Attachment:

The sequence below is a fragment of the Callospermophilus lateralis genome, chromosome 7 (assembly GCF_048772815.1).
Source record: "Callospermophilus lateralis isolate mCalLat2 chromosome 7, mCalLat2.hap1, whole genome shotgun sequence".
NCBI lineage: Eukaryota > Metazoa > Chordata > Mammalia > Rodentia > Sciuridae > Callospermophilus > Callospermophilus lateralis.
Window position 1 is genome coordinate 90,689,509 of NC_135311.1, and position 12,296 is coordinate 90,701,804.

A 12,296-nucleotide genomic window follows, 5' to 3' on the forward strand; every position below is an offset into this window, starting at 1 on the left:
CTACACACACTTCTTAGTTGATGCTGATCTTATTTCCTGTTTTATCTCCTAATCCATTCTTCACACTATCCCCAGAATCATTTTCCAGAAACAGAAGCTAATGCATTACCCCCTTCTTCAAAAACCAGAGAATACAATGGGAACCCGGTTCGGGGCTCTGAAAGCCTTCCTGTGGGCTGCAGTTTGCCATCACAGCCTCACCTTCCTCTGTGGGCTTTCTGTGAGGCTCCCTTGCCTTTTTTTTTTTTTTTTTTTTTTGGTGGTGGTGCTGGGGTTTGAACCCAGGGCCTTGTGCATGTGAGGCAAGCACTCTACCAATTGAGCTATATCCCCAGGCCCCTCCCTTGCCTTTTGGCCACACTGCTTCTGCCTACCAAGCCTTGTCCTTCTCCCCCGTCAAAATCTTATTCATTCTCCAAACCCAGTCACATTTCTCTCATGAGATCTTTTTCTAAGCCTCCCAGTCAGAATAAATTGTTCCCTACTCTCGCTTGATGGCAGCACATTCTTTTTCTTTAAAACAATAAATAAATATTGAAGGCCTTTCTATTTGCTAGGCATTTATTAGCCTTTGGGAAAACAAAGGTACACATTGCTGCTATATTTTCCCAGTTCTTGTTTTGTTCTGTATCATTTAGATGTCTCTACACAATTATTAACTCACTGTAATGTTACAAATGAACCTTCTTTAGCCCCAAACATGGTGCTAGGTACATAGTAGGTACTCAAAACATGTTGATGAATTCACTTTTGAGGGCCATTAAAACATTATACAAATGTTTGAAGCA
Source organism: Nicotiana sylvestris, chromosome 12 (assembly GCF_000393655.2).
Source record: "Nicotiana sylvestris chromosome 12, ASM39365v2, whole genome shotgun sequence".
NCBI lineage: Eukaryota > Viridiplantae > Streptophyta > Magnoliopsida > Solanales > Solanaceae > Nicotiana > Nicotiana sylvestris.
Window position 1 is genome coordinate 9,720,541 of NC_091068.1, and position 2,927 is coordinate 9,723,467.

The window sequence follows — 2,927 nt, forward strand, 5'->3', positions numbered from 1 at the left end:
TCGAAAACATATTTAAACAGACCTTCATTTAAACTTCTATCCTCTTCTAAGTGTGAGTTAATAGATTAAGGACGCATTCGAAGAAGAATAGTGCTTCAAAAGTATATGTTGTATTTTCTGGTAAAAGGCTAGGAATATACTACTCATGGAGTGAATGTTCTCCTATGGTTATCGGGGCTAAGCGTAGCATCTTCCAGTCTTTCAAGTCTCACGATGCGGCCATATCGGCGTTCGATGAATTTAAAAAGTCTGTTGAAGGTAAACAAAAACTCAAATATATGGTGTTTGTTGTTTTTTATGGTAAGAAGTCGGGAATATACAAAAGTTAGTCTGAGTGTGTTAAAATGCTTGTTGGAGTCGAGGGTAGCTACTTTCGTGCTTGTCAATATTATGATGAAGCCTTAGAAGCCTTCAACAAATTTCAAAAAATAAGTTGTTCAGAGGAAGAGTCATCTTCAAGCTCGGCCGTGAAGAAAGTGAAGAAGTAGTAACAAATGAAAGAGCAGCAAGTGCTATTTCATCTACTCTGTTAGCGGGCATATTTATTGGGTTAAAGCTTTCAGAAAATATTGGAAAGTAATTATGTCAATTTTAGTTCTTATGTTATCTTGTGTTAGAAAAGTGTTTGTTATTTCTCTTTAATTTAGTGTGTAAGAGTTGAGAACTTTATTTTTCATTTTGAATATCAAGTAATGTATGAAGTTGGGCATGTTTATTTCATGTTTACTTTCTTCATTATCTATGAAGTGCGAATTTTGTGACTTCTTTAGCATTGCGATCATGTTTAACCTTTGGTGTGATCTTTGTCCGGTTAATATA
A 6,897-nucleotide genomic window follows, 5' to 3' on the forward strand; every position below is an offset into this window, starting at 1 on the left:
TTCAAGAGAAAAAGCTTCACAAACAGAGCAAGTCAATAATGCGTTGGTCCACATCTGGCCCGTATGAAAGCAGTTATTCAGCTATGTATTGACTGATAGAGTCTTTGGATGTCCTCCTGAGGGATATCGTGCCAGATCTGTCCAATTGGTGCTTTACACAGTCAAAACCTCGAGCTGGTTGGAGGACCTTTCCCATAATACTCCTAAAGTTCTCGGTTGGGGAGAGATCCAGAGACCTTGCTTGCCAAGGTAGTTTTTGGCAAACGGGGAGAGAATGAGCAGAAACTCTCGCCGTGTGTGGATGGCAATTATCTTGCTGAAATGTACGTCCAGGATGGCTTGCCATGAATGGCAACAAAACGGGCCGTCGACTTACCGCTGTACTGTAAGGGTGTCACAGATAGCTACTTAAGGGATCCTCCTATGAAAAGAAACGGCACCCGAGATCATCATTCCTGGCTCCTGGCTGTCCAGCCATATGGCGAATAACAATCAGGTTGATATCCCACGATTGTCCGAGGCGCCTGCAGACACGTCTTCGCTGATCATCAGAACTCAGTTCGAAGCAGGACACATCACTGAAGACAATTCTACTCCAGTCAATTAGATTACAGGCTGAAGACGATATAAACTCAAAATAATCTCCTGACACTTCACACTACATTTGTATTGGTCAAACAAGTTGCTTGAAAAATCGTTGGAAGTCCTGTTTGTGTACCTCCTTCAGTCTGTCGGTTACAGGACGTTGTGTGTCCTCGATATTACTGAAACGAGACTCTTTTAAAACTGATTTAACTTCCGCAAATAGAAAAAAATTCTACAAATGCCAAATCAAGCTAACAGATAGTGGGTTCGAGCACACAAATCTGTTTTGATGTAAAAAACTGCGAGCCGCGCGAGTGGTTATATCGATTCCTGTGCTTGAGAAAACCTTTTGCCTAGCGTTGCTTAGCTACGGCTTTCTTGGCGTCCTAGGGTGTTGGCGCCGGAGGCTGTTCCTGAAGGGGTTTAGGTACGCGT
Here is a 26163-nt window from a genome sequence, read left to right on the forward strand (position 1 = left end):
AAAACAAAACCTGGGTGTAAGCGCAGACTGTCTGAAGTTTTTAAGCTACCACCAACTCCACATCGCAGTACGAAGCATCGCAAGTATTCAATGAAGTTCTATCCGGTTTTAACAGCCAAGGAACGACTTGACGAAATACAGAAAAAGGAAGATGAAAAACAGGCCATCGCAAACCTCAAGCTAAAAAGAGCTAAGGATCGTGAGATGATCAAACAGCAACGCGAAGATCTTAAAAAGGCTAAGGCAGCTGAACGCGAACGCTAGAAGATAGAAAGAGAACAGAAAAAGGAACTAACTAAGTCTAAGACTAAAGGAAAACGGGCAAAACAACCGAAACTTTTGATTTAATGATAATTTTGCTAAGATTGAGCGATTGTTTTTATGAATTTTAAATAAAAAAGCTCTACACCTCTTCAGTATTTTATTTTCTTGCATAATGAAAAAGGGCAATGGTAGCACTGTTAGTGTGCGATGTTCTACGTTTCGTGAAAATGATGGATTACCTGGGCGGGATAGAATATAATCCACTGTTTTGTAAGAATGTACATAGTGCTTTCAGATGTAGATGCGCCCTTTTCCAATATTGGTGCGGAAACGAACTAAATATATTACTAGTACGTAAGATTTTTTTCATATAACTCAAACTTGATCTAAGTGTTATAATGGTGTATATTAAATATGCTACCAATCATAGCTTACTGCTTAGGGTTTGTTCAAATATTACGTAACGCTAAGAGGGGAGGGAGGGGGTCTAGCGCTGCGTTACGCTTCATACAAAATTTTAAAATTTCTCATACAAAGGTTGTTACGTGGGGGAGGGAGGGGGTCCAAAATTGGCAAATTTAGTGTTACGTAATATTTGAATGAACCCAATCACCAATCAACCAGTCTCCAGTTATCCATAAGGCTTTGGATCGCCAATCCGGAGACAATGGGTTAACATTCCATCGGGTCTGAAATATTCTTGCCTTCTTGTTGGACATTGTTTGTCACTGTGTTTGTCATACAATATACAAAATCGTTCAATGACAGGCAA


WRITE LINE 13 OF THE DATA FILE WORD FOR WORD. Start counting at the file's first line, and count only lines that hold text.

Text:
A 6,897-nucleotide genomic window follows, 5' to 3' on the forward strand; every position below is an offset into this window, starting at 1 on the left: